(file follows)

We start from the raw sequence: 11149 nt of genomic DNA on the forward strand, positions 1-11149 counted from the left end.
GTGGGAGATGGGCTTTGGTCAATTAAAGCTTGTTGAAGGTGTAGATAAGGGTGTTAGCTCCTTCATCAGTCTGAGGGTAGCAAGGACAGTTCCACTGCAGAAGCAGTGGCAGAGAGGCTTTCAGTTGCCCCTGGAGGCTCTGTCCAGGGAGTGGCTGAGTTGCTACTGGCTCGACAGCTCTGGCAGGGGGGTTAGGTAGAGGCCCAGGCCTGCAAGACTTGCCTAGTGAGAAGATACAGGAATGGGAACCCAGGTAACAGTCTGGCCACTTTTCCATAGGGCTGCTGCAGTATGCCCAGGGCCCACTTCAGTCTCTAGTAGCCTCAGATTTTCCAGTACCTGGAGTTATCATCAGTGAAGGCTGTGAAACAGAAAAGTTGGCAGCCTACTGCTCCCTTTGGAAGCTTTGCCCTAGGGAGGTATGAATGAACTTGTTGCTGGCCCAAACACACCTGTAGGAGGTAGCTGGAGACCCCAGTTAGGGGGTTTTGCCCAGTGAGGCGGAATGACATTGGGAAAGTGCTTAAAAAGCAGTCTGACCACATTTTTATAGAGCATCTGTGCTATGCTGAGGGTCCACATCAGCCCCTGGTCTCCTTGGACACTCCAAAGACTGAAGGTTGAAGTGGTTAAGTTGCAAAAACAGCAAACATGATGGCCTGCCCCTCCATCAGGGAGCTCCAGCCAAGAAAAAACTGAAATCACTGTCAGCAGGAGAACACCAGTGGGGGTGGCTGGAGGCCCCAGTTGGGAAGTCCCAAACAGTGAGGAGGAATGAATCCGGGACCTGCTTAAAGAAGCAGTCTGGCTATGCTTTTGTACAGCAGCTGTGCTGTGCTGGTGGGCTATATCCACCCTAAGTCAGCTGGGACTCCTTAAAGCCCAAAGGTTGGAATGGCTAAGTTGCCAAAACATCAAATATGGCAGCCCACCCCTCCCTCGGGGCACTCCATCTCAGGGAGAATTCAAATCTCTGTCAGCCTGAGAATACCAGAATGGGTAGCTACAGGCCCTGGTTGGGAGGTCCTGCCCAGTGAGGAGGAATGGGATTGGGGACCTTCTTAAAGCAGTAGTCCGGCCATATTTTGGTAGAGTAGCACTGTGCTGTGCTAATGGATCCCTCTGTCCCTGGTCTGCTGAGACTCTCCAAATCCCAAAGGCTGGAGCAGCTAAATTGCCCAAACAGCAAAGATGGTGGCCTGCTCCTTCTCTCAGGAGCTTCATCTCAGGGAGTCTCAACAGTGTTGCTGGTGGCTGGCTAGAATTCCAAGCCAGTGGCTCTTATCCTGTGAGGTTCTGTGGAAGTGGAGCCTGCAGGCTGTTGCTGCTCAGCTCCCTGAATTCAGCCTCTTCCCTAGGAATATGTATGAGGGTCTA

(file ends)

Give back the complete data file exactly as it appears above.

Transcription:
We start from the raw sequence: 11149 nt of genomic DNA on the forward strand, positions 1-11149 counted from the left end.
GTGGGAGATGGGCTTTGGTCAATTAAAGCTTGTTGAAGGTGTAGATAAGGGTGTTAGCTCCTTCATCAGTCTGAGGGTAGCAAGGACAGTTCCACTGCAGAAGCAGTGGCAGAGAGGCTTTCAGTTGCCCCTGGAGGCTCTGTCCAGGGAGTGGCTGAGTTGCTACTGGCTCGACAGCTCTGGCAGGGGGGTTAGGTAGAGGCCCAGGCCTGCAAGACTTGCCTAGTGAGAAGATACAGGAATGGGAACCCAGGTAACAGTCTGGCCACTTTTCCATAGGGCTGCTGCAGTATGCCCAGGGCCCACTTCAGTCTCTAGTAGCCTCAGATTTTCCAGTACCTGGAGTTATCATCAGTGAAGGCTGTGAAACAGAAAAGTTGGCAGCCTACTGCTCCCTTTGGAAGCTTTGCCCTAGGGAGGTATGAATGAACTTGTTGCTGGCCCAAACACACCTGTAGGAGGTAGCTGGAGACCCCAGTTAGGGGGTTTTGCCCAGTGAGGCGGAATGACATTGGGAAAGTGCTTAAAAAGCAGTCTGACCACATTTTTATAGAGCATCTGTGCTATGCTGAGGGTCCACATCAGCCCCTGGTCTCCTTGGACACTCCAAAGACTGAAGGTTGAAGTGGTTAAGTTGCAAAAACAGCAAACATGATGGCCTGCCCCTCCATCAGGGAGCTCCAGCCAAGAAAAAACTGAAATCACTGTCAGCAGGAGAACACCAGTGGGGGTGGCTGGAGGCCCCAGTTGGGAAGTCCCAAACAGTGAGGAGGAATGAATCCGGGACCTGCTTAAAGAAGCAGTCTGGCTATGCTTTTGTACAGCAGCTGTGCTGTGCTGGTGGGCTATATCCACCCTAAGTCAGCTGGGACTCCTTAAAGCCCAAAGGTTGGAATGGCTAAGTTGCCAAAACATCAAATATGGCAGCCCACCCCTCCCTCGGGGCACTCCATCTCAGGGAGAATTCAAATCTCTGTCAGCCTGAGAATACCAGAATGGGTAGCTACAGGCCCTGGTTGGGAGGTCCTGCCCAGTGAGGAGGAATGGGATTGGGGACCTTCTTAAAGCAGTAGTCCGGCCATATTTTGGTAGAGTAGCACTGTGCTGTGCTAATGGATCCCTCTGTCCCTGGTCTGCTGAGACTCTCCAAATCCCAAAGGCTGGAGCAGCTAAATTGCCCAAACAGCAAAGATGGTGGCCTGCTCCTTCTCTCAGGAGCTTCATCTCAGGGAGTCTCAACAGTGTTGCTGGTGGCTGGCTAGAATTCCAAGCCAGTGGCTCTTATCCTGTGAGGTTCTGTGGAAGTGGAGCCTGCAGGCTGTTGCTGCTCAGCTCCCTGAATTCAGCCTCTTCCCTAGGAATATGTATGAGGGTCTA